Review: Under the Skin by Michel Faber

Under the Skin, Michel Faber's debut novel is a great many things. It's creepy, it's unnerving, it pulled me well out of my comfort zone and it offers surprising but credible arguments in favour of both veganism and the legalisation of marijuana, as well as there being some solid commentary on the way that women are often regarded as little more than sexual objects. 

The novel opens with Isserley, a woman who spends most of her time driving through the Scottish Highlands searching for hitchhikers. The hitchhikers are collected, drugged and returned to her employers and left to a surprising fate. Over the course of the novel, the author cleverly drip feeds information, which left me guessing as to who and what Isserley was precisely. Her lot in life is a sad one, while her breast implants make a sad but relevant commentary about sexism. (I would go into details, but these are things best discovered as the individual reader turns the pages of the book for themselves.)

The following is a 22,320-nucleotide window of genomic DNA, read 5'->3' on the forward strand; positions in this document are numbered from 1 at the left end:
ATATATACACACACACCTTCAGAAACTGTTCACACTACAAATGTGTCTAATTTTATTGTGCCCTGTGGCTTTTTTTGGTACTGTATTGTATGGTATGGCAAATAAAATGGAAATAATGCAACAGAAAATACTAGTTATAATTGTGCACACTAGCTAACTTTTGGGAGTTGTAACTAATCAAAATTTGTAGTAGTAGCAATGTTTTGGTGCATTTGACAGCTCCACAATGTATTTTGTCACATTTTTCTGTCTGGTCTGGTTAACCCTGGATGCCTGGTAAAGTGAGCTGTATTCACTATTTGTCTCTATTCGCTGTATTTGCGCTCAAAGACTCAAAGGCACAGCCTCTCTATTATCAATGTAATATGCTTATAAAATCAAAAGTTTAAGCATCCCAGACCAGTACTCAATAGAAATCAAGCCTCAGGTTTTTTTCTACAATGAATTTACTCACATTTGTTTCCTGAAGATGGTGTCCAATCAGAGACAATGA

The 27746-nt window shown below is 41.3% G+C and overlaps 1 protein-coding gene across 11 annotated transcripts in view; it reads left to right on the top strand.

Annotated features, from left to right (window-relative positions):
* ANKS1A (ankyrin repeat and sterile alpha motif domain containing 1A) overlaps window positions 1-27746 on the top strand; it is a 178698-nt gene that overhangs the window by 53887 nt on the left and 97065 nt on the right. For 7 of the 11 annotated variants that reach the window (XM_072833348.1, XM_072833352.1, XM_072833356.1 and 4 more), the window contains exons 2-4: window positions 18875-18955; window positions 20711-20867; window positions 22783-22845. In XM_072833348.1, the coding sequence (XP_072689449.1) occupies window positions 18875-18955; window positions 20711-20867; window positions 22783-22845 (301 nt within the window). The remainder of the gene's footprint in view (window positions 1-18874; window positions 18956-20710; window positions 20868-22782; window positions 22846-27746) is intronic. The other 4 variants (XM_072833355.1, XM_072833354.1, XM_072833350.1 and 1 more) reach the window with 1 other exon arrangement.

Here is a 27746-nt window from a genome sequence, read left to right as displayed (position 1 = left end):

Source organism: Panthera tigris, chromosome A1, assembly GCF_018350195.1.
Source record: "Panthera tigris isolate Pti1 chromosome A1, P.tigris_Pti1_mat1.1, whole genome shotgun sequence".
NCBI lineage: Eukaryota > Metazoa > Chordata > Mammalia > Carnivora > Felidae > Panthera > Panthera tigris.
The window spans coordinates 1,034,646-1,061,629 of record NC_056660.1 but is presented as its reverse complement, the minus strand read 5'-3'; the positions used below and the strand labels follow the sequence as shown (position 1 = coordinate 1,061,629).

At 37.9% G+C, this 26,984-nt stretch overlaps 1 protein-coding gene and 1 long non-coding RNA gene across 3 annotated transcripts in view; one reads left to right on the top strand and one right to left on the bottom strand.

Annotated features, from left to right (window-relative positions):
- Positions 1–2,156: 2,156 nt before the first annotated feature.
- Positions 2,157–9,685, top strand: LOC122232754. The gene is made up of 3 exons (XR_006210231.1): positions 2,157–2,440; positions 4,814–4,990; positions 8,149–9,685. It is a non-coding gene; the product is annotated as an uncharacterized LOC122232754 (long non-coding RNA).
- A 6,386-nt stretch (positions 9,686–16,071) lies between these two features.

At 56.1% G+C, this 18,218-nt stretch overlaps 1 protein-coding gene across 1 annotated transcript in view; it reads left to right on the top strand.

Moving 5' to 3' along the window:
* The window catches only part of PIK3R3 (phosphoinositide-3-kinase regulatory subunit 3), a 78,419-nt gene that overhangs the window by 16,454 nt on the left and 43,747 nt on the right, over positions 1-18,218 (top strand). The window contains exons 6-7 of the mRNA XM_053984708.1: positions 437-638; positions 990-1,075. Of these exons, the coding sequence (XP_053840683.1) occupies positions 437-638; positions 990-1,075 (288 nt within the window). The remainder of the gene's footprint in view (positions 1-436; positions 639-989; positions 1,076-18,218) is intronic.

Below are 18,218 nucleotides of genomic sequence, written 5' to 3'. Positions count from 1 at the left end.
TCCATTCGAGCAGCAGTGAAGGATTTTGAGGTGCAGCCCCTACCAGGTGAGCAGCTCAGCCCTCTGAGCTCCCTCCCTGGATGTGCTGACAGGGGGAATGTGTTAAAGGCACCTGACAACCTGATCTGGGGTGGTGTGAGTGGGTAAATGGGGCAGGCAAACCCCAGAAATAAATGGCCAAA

While I cannot say that this novel was comfortable reading, it was certainly intelligent and the kind of book that left me thinking well after I had put it down again.

Recommended, but proceed with an open mind and prepare to be challenged--for the better. 


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